a) “Woman is malignant. The history of all civilizations shows us the devices put to work by men to defend themselves against flabbiness and effeminacy. Arts, religion, doctrines, laws and immortality itself are nothing but weapons invented by men to resist the universal prestige of women. Alas, these vain attempts are and always will be without the slightest effect, for woman triumph over all abstractions.” (Moravagine, Paris: Bernard Grasset, 1926, p73.)

b) “The latest discoveries of science as well as its most stable and thoroughly proven laws, are just sufficient to allow us to demonstrate the futility of any attempt to explain the universe rationally, and the basic folly of all abstract notions.” (Ibid. p118.)

c) “I can understand your wanting to rest and get back to your books (…) but why don’t you leave that to the police archives? Haven’t you got it through your head that human thought is a thing of the past and that philosophy is worse than Bertillon’s guide to harassed cops? ( … ) Everything is disorder dear boy. ( … ) What can you do about it my poor friend? You’re not about to start spawning books, are you?” (Ibid., p215.)

15. Husserl always banging on about the carpenter. I see a clear link here to the nail in budd’s books.

16. As Albert Einstein said, don’t get too hung up on mathematics:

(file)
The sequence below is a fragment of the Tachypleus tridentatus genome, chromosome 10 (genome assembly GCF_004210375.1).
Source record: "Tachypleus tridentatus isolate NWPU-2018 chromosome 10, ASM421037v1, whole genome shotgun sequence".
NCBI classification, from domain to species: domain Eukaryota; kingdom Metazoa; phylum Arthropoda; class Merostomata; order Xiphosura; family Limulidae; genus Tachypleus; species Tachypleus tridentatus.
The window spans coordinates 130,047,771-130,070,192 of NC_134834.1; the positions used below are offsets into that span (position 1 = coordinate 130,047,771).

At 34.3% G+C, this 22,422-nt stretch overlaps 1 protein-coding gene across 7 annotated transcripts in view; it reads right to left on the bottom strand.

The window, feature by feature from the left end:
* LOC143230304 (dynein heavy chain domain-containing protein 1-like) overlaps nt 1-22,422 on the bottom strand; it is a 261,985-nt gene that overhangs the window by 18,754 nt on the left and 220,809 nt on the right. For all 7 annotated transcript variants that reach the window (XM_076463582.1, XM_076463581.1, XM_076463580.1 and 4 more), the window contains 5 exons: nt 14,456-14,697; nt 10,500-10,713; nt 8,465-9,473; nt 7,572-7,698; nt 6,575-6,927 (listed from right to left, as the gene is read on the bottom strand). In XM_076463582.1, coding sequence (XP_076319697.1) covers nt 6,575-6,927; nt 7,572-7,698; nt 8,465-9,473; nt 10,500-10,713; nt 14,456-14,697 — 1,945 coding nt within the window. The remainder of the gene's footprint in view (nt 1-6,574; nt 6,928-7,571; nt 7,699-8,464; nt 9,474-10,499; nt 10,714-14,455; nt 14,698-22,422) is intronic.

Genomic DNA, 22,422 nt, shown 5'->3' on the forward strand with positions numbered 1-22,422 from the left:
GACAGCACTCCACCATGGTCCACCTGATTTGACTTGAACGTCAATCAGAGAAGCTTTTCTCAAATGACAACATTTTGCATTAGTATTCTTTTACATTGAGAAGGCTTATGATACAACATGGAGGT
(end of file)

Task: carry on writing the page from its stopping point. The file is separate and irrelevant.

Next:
“Elegance is for tailors.”

17. “If art has made everything art, perhaps fictional art is the next logical step.” (Allan Kaprow, Essays on the blurring of art and life, Berkeley: University of California Press, 1993, p102).

18. Further to the matter of the blurring of art and life, I made the bagels from the back of Allan Kaprow’s book and I really believe that the man has never made bagels before in his life. They were complete failures for several reasons. Unless he intended readers to make small tyre-like objects to be installed in an alley.

19. Kaprow said that art is life and life is dreamed, and Jung, that dreams are about difficulty, ergo, art is about difficulty. Dreams are often characterised by sustained attempts, eg. to overcome, establish, analyse, control, allay …

20. I had this dream where I was starting to write this essay and I decided that the grey in the work I saw is the grey of newspapers. Not normal newspapers but information bulletined by people under hypnosis or psychotropic drugs, or otherwise ‘touched’. And then the person sleeping next to me asked me if I was going to make pickles this year.

21. It is commonly thought that either one is awake or one is asleep. But no such actual division exists. There is evidence of a significant overlap; in other words we continue to dream while awake. Are you awake? Are you sure? Artaud reckoned that “Apart from a few very rare exceptions, the general tendency of the era has been to forget to wake up.” (Quoted in Nicholas Fox Weber, Balthus: A biography, New York: Knopf, 1999, p268).

22. Artaud said that all writing is shit. Author René Crevel once observed to René Char that words are shovels. With language we dig our graves.

23. Words drip in the down-the-page way we all have of writing. No wonder they love the cellar so much. So, what about the basement – is it the buried archive of Freudian analysis? Reading Sartre’s Nausea I considered that perhaps the basement is evidence of a successful portal established to the past. Brian O’Doherty said that the house of modernism has “a basement-flophouse where failed histories lie around mumbling like bums.” (Inside the white cube: The ideology of the gallery space, Berkeley: University of California Press, 1976, p65).